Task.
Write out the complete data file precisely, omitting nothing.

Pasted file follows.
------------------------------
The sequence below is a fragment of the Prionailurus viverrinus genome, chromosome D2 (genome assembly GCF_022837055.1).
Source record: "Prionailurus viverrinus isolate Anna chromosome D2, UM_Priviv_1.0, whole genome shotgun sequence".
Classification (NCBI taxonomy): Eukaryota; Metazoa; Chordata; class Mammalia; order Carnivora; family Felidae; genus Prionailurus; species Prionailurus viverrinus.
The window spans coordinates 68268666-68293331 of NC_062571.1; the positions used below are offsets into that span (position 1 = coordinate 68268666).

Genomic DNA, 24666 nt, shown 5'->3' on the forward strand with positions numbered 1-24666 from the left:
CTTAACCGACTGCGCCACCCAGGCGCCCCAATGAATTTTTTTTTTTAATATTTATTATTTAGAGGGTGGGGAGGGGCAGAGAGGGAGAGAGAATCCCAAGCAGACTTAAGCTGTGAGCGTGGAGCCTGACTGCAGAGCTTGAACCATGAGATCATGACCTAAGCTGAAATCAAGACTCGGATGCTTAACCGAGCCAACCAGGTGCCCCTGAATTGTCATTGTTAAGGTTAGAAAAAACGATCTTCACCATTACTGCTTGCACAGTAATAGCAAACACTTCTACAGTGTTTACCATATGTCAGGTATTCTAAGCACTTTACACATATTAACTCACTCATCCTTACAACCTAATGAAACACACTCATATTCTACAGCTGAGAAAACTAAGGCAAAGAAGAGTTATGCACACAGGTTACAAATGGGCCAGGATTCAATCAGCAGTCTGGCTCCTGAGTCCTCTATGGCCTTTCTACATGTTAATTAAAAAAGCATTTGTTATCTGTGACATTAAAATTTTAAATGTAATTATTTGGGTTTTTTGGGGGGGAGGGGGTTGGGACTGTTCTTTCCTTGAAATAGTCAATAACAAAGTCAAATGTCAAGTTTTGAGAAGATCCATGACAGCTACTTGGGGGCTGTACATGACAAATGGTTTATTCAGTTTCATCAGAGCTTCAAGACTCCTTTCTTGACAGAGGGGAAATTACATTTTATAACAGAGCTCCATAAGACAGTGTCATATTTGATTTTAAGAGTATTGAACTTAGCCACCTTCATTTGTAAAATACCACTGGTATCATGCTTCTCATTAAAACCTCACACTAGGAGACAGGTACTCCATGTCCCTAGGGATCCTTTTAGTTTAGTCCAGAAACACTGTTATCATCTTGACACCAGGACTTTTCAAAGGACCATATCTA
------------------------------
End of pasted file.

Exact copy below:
The sequence below is a fragment of the Prionailurus viverrinus genome, chromosome D2 (genome assembly GCF_022837055.1).
Source record: "Prionailurus viverrinus isolate Anna chromosome D2, UM_Priviv_1.0, whole genome shotgun sequence".
Classification (NCBI taxonomy): Eukaryota; Metazoa; Chordata; class Mammalia; order Carnivora; family Felidae; genus Prionailurus; species Prionailurus viverrinus.
The window spans coordinates 68268666-68293331 of NC_062571.1; the positions used below are offsets into that span (position 1 = coordinate 68268666).

Genomic DNA, 24666 nt, shown 5'->3' on the forward strand with positions numbered 1-24666 from the left:
CTTAACCGACTGCGCCACCCAGGCGCCCCAATGAATTTTTTTTTTTAATATTTATTATTTAGAGGGTGGGGAGGGGCAGAGAGGGAGAGAGAATCCCAAGCAGACTTAAGCTGTGAGCGTGGAGCCTGACTGCAGAGCTTGAACCATGAGATCATGACCTAAGCTGAAATCAAGACTCGGATGCTTAACCGAGCCAACCAGGTGCCCCTGAATTGTCATTGTTAAGGTTAGAAAAAACGATCTTCACCATTACTGCTTGCACAGTAATAGCAAACACTTCTACAGTGTTTACCATATGTCAGGTATTCTAAGCACTTTACACATATTAACTCACTCATCCTTACAACCTAATGAAACACACTCATATTCTACAGCTGAGAAAACTAAGGCAAAGAAGAGTTATGCACACAGGTTACAAATGGGCCAGGATTCAATCAGCAGTCTGGCTCCTGAGTCCTCTATGGCCTTTCTACATGTTAATTAAAAAAGCATTTGTTATCTGTGACATTAAAATTTTAAATGTAATTATTTGGGTTTTTTGGGGGGGAGGGGGTTGGGACTGTTCTTTCCTTGAAATAGTCAATAACAAAGTCAAATGTCAAGTTTTGAGAAGATCCATGACAGCTACTTGGGGGCTGTACATGACAAATGGTTTATTCAGTTTCATCAGAGCTTCAAGACTCCTTTCTTGACAGAGGGGAAATTACATTTTATAACAGAGCTCCATAAGACAGTGTCATATTTGATTTTAAGAGTATTGAACTTAGCCACCTTCATTTGTAAAATACCACTGGTATCATGCTTCTCATTAAAACCTCACACTAGGAGACAGGTACTCCATGTCCCTAGGGATCCTTTTAGTTTAGTCCAGAAACACTGTTATCATCTTGACACCAGGACTTTTCAAAGGACCATATCTA